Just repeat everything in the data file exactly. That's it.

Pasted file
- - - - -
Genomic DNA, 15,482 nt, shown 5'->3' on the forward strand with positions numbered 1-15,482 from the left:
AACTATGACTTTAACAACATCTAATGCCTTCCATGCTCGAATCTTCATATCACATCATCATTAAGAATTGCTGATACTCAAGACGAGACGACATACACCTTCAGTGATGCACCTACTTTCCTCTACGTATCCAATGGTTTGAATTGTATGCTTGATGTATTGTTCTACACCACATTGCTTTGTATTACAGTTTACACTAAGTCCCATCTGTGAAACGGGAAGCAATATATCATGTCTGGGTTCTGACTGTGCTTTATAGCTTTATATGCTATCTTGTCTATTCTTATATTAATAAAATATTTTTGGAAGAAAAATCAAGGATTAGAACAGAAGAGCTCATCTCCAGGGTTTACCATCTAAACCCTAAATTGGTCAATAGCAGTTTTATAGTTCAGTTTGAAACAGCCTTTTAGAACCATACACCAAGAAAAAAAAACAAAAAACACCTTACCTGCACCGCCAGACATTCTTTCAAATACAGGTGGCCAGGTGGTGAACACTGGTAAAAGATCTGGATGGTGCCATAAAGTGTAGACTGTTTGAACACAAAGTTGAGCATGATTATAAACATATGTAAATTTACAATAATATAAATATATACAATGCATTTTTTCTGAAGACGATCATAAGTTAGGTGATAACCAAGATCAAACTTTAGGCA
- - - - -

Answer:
Genomic DNA, 15,482 nt, shown 5'->3' on the forward strand with positions numbered 1-15,482 from the left:
AACTATGACTTTAACAACATCTAATGCCTTCCATGCTCGAATCTTCATATCACATCATCATTAAGAATTGCTGATACTCAAGACGAGACGACATACACCTTCAGTGATGCACCTACTTTCCTCTACGTATCCAATGGTTTGAATTGTATGCTTGATGTATTGTTCTACACCACATTGCTTTGTATTACAGTTTACACTAAGTCCCATCTGTGAAACGGGAAGCAATATATCATGTCTGGGTTCTGACTGTGCTTTATAGCTTTATATGCTATCTTGTCTATTCTTATATTAATAAAATATTTTTGGAAGAAAAATCAAGGATTAGAACAGAAGAGCTCATCTCCAGGGTTTACCATCTAAACCCTAAATTGGTCAATAGCAGTTTTATAGTTCAGTTTGAAACAGCCTTTTAGAACCATACACCAAGAAAAAAAAACAAAAAACACCTTACCTGCACCGCCAGACATTCTTTCAAATACAGGTGGCCAGGTGGTGAACACTGGTAAAAGATCTGGATGGTGCCATAAAGTGTAGACTGTTTGAACACAAAGTTGAGCATGATTATAAACATATGTAAATTTACAATAATATAAATATATACAATGCATTTTTTCTGAAGACGATCATAAGTTAGGTGATAACCAAGATCAAACTTTAGGCA